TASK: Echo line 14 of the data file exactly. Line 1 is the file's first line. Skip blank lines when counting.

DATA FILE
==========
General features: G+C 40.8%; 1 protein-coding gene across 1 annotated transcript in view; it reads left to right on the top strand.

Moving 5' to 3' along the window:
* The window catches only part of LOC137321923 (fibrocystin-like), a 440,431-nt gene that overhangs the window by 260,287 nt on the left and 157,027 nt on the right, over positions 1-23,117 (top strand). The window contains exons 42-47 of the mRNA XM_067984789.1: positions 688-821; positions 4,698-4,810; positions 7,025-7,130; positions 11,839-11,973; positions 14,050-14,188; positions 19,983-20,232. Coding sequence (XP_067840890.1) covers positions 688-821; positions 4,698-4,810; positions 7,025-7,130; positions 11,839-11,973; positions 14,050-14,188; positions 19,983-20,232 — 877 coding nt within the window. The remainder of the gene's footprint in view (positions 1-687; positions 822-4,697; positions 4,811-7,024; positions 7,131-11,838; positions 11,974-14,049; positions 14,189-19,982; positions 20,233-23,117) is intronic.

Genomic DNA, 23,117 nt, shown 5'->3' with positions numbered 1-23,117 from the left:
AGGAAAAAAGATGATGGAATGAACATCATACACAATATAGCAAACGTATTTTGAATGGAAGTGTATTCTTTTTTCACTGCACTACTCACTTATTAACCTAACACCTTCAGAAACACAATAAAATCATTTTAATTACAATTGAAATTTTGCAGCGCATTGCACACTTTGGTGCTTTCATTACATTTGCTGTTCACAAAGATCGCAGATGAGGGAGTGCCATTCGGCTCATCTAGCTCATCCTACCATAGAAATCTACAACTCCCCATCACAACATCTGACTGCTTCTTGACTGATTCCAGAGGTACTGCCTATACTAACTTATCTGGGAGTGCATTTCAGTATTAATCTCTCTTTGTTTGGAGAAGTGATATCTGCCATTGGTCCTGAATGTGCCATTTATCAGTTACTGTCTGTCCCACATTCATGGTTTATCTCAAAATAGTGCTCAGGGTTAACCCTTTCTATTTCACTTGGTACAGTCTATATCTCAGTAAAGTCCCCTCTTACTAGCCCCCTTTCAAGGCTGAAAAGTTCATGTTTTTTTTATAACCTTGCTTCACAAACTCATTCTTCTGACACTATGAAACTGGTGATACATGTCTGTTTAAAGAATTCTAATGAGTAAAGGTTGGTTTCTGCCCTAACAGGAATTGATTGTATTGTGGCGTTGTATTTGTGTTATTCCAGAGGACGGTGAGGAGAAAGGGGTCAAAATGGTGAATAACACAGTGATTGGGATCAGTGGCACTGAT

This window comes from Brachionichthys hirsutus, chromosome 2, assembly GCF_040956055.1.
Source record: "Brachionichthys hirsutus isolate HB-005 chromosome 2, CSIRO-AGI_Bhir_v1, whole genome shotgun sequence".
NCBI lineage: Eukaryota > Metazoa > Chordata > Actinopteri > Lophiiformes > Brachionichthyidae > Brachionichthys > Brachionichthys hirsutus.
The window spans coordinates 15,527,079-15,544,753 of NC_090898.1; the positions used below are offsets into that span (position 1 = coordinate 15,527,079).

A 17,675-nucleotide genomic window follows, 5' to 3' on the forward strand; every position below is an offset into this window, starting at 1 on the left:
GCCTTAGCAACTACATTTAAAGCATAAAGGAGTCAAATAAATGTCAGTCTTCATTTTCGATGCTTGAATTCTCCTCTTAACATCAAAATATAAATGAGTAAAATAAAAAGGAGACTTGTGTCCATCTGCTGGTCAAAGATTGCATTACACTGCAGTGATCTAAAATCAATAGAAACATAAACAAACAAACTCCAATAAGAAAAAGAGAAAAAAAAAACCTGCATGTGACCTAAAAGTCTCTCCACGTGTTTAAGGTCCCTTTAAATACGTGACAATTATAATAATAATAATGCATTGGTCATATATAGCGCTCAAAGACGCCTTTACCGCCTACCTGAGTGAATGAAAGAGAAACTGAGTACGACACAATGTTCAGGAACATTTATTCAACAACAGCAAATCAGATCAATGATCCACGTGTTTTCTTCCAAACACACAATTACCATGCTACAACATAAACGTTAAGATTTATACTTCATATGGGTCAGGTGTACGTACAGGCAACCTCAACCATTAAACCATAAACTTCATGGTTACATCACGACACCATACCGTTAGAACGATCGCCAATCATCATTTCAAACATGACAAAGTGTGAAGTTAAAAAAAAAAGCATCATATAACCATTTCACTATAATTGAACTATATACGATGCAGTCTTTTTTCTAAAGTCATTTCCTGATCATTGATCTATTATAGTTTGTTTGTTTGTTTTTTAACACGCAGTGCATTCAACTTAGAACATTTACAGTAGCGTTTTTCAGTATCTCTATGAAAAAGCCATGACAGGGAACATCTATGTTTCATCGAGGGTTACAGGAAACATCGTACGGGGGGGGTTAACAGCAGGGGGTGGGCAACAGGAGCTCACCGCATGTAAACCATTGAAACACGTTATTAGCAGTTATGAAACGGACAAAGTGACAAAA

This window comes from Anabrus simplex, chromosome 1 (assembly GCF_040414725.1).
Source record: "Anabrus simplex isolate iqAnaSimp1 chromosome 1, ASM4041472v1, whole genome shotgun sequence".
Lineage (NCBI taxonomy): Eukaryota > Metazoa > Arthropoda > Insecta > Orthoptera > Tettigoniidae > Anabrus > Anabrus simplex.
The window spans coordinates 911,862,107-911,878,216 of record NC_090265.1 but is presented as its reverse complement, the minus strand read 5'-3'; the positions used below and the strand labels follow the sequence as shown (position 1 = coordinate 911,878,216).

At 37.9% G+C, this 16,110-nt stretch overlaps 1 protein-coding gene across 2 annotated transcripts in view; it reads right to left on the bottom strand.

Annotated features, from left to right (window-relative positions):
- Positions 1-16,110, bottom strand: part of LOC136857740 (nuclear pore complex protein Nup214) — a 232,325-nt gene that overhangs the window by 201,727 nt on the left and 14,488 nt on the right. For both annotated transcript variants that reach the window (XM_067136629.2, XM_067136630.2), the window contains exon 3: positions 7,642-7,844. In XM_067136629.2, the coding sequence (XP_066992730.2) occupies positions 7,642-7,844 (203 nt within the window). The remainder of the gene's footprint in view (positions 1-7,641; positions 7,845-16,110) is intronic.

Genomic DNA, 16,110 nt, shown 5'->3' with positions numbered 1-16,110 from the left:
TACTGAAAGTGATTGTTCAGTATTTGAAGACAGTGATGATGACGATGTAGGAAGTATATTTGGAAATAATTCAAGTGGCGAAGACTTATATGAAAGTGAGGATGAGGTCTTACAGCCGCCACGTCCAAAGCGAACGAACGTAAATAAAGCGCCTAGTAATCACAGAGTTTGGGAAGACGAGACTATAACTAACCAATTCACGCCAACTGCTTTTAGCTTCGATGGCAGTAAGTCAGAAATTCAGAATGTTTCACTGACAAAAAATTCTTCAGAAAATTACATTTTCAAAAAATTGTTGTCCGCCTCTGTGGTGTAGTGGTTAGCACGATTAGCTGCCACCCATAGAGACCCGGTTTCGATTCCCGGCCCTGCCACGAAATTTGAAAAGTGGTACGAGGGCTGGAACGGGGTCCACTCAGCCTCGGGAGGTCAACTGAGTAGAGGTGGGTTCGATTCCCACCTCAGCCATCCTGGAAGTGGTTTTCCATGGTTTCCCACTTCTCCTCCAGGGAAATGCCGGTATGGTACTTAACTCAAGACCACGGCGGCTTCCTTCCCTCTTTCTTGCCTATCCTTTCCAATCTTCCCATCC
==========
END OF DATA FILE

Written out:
Lineage (NCBI taxonomy): Eukaryota > Metazoa > Arthropoda > Insecta > Orthoptera > Tettigoniidae > Anabrus > Anabrus simplex.